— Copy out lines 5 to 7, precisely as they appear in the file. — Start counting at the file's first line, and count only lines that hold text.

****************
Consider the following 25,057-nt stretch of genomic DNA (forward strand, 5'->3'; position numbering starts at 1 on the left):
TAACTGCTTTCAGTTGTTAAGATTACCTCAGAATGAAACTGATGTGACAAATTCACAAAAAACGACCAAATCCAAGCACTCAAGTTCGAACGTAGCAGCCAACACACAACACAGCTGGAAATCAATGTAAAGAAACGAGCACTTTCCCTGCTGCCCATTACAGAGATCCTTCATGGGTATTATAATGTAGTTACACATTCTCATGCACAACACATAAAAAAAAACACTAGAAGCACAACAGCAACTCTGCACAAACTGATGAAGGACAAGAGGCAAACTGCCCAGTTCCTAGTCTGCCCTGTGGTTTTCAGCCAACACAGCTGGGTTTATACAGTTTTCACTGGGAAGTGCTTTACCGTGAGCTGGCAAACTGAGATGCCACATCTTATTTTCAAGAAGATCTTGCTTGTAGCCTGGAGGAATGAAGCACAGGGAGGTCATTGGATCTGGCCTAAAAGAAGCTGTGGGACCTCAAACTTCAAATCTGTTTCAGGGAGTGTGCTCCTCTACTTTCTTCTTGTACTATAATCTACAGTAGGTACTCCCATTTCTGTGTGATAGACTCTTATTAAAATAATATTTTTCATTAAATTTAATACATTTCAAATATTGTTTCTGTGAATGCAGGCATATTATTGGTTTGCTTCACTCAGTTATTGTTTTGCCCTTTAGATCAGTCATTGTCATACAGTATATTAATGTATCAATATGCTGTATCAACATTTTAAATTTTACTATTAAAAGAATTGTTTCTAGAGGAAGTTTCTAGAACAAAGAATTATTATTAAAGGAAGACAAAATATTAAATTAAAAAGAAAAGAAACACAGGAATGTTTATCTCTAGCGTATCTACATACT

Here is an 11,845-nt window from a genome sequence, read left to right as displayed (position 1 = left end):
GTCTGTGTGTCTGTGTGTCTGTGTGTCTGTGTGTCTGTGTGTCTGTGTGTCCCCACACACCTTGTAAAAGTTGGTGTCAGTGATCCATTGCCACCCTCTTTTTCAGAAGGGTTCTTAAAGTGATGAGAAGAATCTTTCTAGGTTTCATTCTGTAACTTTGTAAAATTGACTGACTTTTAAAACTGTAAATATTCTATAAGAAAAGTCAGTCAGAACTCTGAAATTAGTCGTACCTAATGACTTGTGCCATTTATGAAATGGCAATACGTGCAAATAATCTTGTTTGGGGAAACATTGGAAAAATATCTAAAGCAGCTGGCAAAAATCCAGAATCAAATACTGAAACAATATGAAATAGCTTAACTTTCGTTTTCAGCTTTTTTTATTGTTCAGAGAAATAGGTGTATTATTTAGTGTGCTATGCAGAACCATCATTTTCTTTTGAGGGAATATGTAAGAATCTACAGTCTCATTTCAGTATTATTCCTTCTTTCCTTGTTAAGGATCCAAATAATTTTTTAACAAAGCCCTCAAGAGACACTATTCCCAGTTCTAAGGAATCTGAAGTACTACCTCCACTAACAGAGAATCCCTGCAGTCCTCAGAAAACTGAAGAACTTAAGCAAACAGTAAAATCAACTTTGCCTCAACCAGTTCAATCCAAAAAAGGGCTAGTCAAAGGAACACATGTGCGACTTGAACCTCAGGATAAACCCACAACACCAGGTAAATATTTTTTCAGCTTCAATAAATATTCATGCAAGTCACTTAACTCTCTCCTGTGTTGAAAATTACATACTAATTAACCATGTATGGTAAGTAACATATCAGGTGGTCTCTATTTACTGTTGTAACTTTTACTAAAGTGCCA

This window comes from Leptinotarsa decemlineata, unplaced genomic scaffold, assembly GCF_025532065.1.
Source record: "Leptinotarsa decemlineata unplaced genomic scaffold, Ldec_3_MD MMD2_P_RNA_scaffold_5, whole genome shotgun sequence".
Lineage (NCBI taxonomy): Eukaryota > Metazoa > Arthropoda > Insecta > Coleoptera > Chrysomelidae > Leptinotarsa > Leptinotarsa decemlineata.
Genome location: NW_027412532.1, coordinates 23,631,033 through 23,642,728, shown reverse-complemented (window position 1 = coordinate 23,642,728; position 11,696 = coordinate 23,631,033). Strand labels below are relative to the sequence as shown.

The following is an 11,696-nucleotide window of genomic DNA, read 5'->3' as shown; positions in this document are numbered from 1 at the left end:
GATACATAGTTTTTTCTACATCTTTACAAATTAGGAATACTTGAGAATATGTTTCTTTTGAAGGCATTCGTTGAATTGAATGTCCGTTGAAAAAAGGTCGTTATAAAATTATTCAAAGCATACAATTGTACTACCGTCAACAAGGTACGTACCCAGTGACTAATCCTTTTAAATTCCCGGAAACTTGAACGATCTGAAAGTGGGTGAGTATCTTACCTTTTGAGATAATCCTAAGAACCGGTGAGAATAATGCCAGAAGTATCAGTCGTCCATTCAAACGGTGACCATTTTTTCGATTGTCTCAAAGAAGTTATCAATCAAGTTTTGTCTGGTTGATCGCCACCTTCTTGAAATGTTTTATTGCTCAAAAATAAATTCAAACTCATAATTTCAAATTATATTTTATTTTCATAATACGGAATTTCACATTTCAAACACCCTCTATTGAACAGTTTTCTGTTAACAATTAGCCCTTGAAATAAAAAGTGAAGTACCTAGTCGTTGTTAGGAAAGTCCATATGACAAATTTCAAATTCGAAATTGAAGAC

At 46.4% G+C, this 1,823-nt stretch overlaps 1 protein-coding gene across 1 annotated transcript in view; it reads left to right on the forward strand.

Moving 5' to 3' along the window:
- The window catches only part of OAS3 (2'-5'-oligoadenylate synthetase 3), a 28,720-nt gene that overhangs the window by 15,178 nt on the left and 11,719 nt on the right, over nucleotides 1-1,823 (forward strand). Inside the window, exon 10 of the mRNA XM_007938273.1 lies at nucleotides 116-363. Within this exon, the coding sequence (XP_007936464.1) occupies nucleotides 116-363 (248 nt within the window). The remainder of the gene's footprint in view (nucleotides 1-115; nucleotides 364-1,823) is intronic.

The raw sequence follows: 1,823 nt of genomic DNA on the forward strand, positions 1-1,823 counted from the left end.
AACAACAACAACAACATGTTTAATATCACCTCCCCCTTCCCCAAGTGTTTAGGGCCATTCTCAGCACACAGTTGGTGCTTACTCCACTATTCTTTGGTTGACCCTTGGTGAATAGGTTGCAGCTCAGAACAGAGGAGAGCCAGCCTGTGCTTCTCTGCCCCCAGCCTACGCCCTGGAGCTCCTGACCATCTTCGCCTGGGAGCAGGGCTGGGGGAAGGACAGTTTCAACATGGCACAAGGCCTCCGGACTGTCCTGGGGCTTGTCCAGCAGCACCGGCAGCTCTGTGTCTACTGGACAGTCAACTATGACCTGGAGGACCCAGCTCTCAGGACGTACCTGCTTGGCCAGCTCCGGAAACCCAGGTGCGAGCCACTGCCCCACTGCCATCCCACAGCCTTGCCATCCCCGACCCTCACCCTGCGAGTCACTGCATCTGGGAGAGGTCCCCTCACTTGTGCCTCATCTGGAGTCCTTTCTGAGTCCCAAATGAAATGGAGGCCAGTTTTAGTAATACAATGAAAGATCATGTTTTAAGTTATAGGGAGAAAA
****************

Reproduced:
This window comes from Leptinotarsa decemlineata, unplaced genomic scaffold, assembly GCF_025532065.1.
Source record: "Leptinotarsa decemlineata unplaced genomic scaffold, Ldec_3_MD MMD2_P_RNA_scaffold_5, whole genome shotgun sequence".
Lineage (NCBI taxonomy): Eukaryota > Metazoa > Arthropoda > Insecta > Coleoptera > Chrysomelidae > Leptinotarsa > Leptinotarsa decemlineata.